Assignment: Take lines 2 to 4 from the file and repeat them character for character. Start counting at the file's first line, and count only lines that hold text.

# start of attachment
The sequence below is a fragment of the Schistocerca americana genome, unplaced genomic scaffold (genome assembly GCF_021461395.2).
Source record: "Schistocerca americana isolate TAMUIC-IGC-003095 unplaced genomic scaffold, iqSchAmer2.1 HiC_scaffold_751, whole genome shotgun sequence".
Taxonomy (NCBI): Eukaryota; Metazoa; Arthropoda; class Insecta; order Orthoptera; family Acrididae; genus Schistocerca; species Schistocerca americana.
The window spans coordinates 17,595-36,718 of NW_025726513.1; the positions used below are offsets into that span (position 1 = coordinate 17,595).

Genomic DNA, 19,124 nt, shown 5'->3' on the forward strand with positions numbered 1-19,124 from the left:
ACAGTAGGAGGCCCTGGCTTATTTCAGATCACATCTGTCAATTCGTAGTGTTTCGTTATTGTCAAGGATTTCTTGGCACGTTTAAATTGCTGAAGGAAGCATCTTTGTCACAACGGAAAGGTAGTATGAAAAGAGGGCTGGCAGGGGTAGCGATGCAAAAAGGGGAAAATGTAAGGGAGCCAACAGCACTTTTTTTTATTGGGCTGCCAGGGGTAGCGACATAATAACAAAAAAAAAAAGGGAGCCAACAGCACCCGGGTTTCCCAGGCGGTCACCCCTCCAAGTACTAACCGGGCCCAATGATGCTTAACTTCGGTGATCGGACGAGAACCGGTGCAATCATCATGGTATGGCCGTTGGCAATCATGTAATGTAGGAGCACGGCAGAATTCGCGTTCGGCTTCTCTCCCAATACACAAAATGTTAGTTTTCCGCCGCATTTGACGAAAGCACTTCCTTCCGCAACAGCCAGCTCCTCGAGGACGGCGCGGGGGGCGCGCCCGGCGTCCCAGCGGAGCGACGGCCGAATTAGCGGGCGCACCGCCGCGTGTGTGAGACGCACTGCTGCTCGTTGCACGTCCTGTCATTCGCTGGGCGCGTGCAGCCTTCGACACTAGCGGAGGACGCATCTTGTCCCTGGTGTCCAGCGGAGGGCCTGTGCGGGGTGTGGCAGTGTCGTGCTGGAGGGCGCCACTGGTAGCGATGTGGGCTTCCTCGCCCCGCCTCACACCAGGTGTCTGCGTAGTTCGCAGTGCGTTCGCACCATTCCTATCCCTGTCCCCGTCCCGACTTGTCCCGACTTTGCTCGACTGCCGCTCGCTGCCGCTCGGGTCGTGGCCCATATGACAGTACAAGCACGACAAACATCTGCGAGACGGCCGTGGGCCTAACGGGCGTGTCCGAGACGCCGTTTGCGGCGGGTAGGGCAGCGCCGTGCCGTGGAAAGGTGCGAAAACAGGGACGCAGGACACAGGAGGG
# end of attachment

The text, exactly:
Source record: "Schistocerca americana isolate TAMUIC-IGC-003095 unplaced genomic scaffold, iqSchAmer2.1 HiC_scaffold_751, whole genome shotgun sequence".
Taxonomy (NCBI): Eukaryota; Metazoa; Arthropoda; class Insecta; order Orthoptera; family Acrididae; genus Schistocerca; species Schistocerca americana.
The window spans coordinates 17,595-36,718 of NW_025726513.1; the positions used below are offsets into that span (position 1 = coordinate 17,595).